I would not be telling you this if her lover never returned, if she had died or fallen or fallen in love with a stranger or simply given up, grown old—but it is a thousand years later, and in a blue car, a man and a woman laughed for a few moments but now sit silently, again. There are no more channels on the radio; he spins the dial every few minutes, searching through the static until finally she grabs his hand, brings it to her mouth and kisses it. "Been a while since you've done that," he says.

"Please don't."

"No, it feels good. Keep going." She places his hand on her lap and pats it; again, out of the corner of her eye, the boy darts from tree to tree. She imagines taking the boy home and keeping him in secret; she would wait until the man left for work, and then, with spoonfuls of peanut butter, she would coax the boy out from under the bed, feed him ham and cream cheese roll-ups, boil the bottles and nipples, let him suckle milk until dusk.

"Bobcat," the man says, lifting his hand and pointing, placing it back into her lap; she returns it to him. Above them, above the sagging blue cloth of the ceiling of the car, above the blue metal of the roof, above the thin branches and thick leaves, the clouds grow heavier; snow begins to fall but dissipates before hitting the leaves. The woman pulls up her right pant leg and begins picking at an ingrown hair on her thigh; the man searches for music.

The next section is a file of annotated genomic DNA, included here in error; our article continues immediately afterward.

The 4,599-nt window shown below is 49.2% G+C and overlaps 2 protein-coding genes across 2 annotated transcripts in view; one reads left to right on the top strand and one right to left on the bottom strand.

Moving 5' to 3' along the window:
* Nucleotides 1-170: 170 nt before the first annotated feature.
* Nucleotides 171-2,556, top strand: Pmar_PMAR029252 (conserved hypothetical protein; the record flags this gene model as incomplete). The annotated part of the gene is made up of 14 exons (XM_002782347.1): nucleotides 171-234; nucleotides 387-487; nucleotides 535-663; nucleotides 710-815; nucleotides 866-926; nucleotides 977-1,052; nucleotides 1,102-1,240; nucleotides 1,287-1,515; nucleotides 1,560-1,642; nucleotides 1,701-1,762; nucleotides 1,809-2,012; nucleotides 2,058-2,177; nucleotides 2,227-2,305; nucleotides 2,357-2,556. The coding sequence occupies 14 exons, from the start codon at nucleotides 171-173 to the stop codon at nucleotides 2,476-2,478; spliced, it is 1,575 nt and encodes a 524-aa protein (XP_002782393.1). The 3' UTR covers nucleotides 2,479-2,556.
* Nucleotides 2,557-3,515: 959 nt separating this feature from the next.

"You're not going to find any," she says. "We're even further away now," but then through a crackle of electricity, music comes through the speakers; nothing the man recognizes—nothing anyone except the green-eyed teenage boy with the fiddle who lives on the other side of Crowder's Mountain recognizes—but it is music.

"Music," the man says, and she stops herself from putting her hand over his mouth, puts her hand on her own mouth instead. Bridges Ice Before Roads, she reads, and the car fishtails slightly; she watches the water disappear beneath the bridge.

The water knows things neither the man nor the woman knows, knows about the boy, how last spring he found the nest of the red-winged blackbird, how he held one egg on his palm, then shook it, placed it in his mouth and sucked it like a hard candy. The water knows the snow is coming.

The man's thumb drums the steering wheel. The beat seems somehow off to the woman; she can't ask him to stop, of course, so she puts her left hand on the back of his neck, a little rub, a little harder—"What the hell was that for?"

"I didn't realize."

He shifts hard into fifth gear. The woman works the zipper of her sweatshirt up and down, taking comfort in the smallness of the sliver teeth, how they cling to each other and part, cling and part.



"Would you mind not doing that with your zipper?" She does it one last time, stops. He reaches over to her, takes her hand in his, kisses her knuckles. Soon, the thin air will surround them. "I know you hurt," he says. The woman turns towards him, but his eyes are on the road. "I hurt, too." She turns back to the window. His words barely make it over the fiddle, something about trying again. "We're going to be okay," he says, too loud for the small space, and they are; they have to be; this is just how life plays out: a man and a woman fall in love, and good things happen, and bad things happen, and not so many years later they have to remind themselves why they ever fell in love in the first place, so they get in a car and go throw stones off cliffs. They want the miracle of the stones flying back at them—want to say they saw the miracle—but don't want the chance of all that pain. "Maybe we should start by throwing paper."

"Or rice."

"Something small."

"I don't know if it works that way," she says, and she couldn't be more right.